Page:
By a land of fashionable discipline, the eye is taught to brighten, the lip to smile, and the whole countenance to emanate with the semblance of friendly welcome, while the bosom is unwarmed by a single spark of genuine kindness and good-will.
Society is like a lawn, where every roughness is smoothed, every bramble eradicated, and where the eye is delighted by the smiling verdure of a velvet surface. He, however, who would study nature in its wildness and variety, must plunge into the forest, must explore the glen, must stem the torrent, and dare the precipice.
He who thinks much says but little in proportion to his thoughts. He selects that language which will convey his ideas in the most explicit and direct manner. He tries to compress as much thought as possible into a few words. On the contrary, the man who talks everlastingly and promiscuously, who seems to have an exhaustless magazine of sound, crowds so many words into his thoughts that he always obscures, and very frequently conceals them.
The man who talks everlastingly and promiscuously, and who seems to have an exhaustless magazine of sound, crowds so many words into his thoughts, that he always obscures, and very frequently conceals them.
There is a sacredness in tears. They are not the mark of weakness, but of power. They speak more eloquently than ten thousand tongues. They are the messengers of overwhelming grief, of deep contrition, and of unspeakable love.
Good temper, like a sunny day, sheds a brightness over everything; it is the sweetener of toil and the soother of disquietude.
A tart temper never mellows with age; and a sharp tongue is the only edged tool that grows keener with constant use.
A tart temper never mellows with age; and a sharp tongue is the only edged tool that grows keener and sharper with constant use.
Redundancy of language is never found with deep reflection. Verbiage may indicate observation, but not thinking. He who thinks much, says but little in proportion to his thoughts. He selects that language which will convey his ideas in the most explicit and direct manner. He tries to compress as much thought as possible into a few words. On the contrary, the man who talks everlastingly and promiscuously, who seems to have an exhaustless magazine of sound, crowds so many words into his thoughts that he always obscures, and very frequently conceals them.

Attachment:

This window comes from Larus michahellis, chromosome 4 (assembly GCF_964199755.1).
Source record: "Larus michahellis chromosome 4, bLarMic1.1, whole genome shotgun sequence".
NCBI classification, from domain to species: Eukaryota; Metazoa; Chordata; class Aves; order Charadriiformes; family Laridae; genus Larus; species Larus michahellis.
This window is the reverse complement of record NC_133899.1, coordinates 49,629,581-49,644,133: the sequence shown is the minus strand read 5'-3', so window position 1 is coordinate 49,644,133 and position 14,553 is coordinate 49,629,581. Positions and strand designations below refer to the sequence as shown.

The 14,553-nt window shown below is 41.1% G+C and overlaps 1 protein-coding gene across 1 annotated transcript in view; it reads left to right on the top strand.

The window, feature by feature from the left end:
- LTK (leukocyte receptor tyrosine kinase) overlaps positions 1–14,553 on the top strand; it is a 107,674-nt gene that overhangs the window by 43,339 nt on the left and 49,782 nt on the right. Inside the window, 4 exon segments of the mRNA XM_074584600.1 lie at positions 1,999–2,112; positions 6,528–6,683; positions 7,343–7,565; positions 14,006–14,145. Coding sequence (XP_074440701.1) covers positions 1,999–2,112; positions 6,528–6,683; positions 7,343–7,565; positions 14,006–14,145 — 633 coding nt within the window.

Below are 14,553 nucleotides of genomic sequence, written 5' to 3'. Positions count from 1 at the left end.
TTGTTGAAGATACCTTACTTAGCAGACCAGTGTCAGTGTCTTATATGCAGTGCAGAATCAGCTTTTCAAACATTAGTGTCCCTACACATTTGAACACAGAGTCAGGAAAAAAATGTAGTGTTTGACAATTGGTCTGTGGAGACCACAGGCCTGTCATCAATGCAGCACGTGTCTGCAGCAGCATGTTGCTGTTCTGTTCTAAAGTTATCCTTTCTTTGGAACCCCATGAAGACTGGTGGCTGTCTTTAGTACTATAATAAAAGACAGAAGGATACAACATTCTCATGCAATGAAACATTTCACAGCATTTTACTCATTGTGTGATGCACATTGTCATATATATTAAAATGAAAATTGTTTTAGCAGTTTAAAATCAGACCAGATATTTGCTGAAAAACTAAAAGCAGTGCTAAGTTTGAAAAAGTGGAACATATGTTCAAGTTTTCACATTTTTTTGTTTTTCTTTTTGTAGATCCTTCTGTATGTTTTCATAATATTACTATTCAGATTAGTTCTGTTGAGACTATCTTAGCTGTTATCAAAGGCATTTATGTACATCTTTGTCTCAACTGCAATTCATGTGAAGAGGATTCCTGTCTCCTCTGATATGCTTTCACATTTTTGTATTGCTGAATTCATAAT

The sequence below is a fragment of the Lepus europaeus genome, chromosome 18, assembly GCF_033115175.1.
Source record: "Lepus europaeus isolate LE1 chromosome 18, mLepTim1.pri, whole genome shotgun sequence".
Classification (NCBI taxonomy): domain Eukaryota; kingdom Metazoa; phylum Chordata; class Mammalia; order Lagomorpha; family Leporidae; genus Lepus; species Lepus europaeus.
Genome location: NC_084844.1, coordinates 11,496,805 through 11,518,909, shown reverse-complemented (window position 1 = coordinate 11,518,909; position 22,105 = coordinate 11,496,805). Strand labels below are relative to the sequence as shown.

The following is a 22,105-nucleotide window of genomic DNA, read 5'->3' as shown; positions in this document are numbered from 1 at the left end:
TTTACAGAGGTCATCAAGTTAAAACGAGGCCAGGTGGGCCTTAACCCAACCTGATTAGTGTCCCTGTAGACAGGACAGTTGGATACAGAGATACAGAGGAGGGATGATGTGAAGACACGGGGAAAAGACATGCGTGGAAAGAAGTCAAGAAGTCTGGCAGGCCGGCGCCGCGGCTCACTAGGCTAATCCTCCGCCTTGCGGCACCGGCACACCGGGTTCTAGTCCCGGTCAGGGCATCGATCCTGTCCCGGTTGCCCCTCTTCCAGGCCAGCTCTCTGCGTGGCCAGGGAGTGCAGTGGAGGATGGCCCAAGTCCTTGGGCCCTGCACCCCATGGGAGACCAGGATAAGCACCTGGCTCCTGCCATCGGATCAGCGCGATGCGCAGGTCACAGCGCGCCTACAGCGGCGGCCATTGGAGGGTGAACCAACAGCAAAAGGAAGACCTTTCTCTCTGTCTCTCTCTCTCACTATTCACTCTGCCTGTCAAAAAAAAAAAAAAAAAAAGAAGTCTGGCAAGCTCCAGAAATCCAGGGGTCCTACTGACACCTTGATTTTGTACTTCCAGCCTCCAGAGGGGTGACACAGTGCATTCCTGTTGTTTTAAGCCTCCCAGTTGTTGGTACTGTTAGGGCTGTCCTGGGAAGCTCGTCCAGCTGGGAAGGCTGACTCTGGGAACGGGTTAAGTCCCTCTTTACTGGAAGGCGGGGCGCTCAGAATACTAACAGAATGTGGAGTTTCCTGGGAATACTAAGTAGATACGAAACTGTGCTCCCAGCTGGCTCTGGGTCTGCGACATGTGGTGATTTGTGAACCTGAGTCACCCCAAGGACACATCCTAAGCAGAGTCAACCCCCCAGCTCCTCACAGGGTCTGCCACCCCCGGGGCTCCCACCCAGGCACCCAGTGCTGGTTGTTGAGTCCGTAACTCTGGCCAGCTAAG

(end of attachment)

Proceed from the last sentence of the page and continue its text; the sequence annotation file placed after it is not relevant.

No man knows what the wife of his bosom is—what a ministering angel she is, until he has gone with her through the fiery trials of this world.
O woman! when the good man of the house may return, when the heat and burden of the day is past, do not let him at such time, when he is weary with toil and jaded by discouragement, find upon his coming that the foot which should hasten to meet him is wandering at a distance, that the soft hand which should wipe the sweat from his brow is knocking at the door of other houses.
Nothing can be more touching than to behold a soft and tender female, who has been all weakness and dependence, and alive to every trivial roughness while treading the prosperous paths of life, suddenly rising in mental force to be the comforter and supporter of her husband under misfortune, and abiding with unshrinking firmness the bitterest blast of adversity.
I have often had occasion to remark the fortitude with which women sustain the most overwhelming reverses of fortune. Those disasters which break down the spirit of a man and prostrate him in the dust seem to call forth all the energies of the softer sex, and give such intrepidity and elevation to their character, that at times it approaches to sublimity.
There is one in the world who feels for him who is sad a keener pang than he feels for himself; there is one to whom reflected joy is better than that which comes direct; there is one who rejoices in another's honor, more than in any which is one's own; there is one on whom another's transcendent excellence sheds no beam but that of delight; there is one who hides another's infirmities more faithfully than one's own; there is one who loses all sense of self in the sentiment of kindness, tenderness, and devotion to another; that one is woman.
As the vine which has long twined its graceful foliage about the oak, and been lifted by it in sunshine, will, when the hardy plant is rifted by the thunderbolt, cling round it with its caressing tendrils, and bind up its shattered boughs, so is it beautifully ordered by Providence that woman, who is the mere dependent and ornament of man in his happier hours, should be his stay and solace when smitten with sudden calamity; winding herself into the rugged recesses of his nature, tenderly supporting the drooping head and binding up the broken heart.
The dullest observer must be sensible of the order and serenity prevalent in those households where the occasional exercise of a beautiful form of worship in the morning gives, as it were, the keynote to every temper for the day, and attunes every spirit to harmony.